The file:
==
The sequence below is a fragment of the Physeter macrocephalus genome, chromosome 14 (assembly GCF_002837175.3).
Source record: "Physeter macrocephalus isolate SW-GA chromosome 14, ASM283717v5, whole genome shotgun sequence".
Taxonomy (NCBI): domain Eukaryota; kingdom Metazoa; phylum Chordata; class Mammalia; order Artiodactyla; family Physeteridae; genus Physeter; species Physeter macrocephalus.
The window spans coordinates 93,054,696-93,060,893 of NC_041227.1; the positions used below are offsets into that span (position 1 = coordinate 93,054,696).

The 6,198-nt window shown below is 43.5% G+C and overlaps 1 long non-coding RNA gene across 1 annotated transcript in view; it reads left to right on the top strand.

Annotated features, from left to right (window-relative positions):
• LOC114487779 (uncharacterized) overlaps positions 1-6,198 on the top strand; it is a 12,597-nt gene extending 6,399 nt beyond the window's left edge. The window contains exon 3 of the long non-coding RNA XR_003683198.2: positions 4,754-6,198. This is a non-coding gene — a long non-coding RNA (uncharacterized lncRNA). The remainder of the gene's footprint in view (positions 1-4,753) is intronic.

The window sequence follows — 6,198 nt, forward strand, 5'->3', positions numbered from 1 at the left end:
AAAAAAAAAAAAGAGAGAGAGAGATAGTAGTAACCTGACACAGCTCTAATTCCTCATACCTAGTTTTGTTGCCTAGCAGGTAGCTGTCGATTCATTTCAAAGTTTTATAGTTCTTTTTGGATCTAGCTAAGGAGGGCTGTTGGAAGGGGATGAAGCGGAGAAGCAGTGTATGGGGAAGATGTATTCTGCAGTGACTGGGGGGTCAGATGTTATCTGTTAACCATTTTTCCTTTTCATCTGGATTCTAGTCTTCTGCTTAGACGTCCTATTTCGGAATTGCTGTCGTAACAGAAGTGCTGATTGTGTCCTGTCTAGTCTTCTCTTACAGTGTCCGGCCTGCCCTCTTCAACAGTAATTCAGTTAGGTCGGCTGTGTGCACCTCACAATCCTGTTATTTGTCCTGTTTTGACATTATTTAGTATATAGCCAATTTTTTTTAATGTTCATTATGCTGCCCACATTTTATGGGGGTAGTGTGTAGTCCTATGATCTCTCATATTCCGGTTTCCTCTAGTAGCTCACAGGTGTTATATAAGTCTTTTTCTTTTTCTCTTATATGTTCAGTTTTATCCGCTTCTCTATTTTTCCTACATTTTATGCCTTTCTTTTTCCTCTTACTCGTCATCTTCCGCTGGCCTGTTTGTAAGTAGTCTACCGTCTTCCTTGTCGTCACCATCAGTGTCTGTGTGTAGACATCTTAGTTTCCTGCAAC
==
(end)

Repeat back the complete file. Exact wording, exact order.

The sequence below is a fragment of the Physeter macrocephalus genome, chromosome 14 (assembly GCF_002837175.3).
Source record: "Physeter macrocephalus isolate SW-GA chromosome 14, ASM283717v5, whole genome shotgun sequence".
Taxonomy (NCBI): domain Eukaryota; kingdom Metazoa; phylum Chordata; class Mammalia; order Artiodactyla; family Physeteridae; genus Physeter; species Physeter macrocephalus.
The window spans coordinates 93,054,696-93,060,893 of NC_041227.1; the positions used below are offsets into that span (position 1 = coordinate 93,054,696).

The 6,198-nt window shown below is 43.5% G+C and overlaps 1 long non-coding RNA gene across 1 annotated transcript in view; it reads left to right on the top strand.

Annotated features, from left to right (window-relative positions):
• LOC114487779 (uncharacterized) overlaps positions 1-6,198 on the top strand; it is a 12,597-nt gene extending 6,399 nt beyond the window's left edge. The window contains exon 3 of the long non-coding RNA XR_003683198.2: positions 4,754-6,198. This is a non-coding gene — a long non-coding RNA (uncharacterized lncRNA). The remainder of the gene's footprint in view (positions 1-4,753) is intronic.

The window sequence follows — 6,198 nt, forward strand, 5'->3', positions numbered from 1 at the left end:
AAAAAAAAAAAAGAGAGAGAGAGATAGTAGTAACCTGACACAGCTCTAATTCCTCATACCTAGTTTTGTTGCCTAGCAGGTAGCTGTCGATTCATTTCAAAGTTTTATAGTTCTTTTTGGATCTAGCTAAGGAGGGCTGTTGGAAGGGGATGAAGCGGAGAAGCAGTGTATGGGGAAGATGTATTCTGCAGTGACTGGGGGGTCAGATGTTATCTGTTAACCATTTTTCCTTTTCATCTGGATTCTAGTCTTCTGCTTAGACGTCCTATTTCGGAATTGCTGTCGTAACAGAAGTGCTGATTGTGTCCTGTCTAGTCTTCTCTTACAGTGTCCGGCCTGCCCTCTTCAACAGTAATTCAGTTAGGTCGGCTGTGTGCACCTCACAATCCTGTTATTTGTCCTGTTTTGACATTATTTAGTATATAGCCAATTTTTTTTAATGTTCATTATGCTGCCCACATTTTATGGGGGTAGTGTGTAGTCCTATGATCTCTCATATTCCGGTTTCCTCTAGTAGCTCACAGGTGTTATATAAGTCTTTTTCTTTTTCTCTTATATGTTCAGTTTTATCCGCTTCTCTATTTTTCCTACATTTTATGCCTTTCTTTTTCCTCTTACTCGTCATCTTCCGCTGGCCTGTTTGTAAGTAGTCTACCGTCTTCCTTGTCGTCACCATCAGTGTCTGTGTGTAGACATCTTAGTTTCCTGCAAC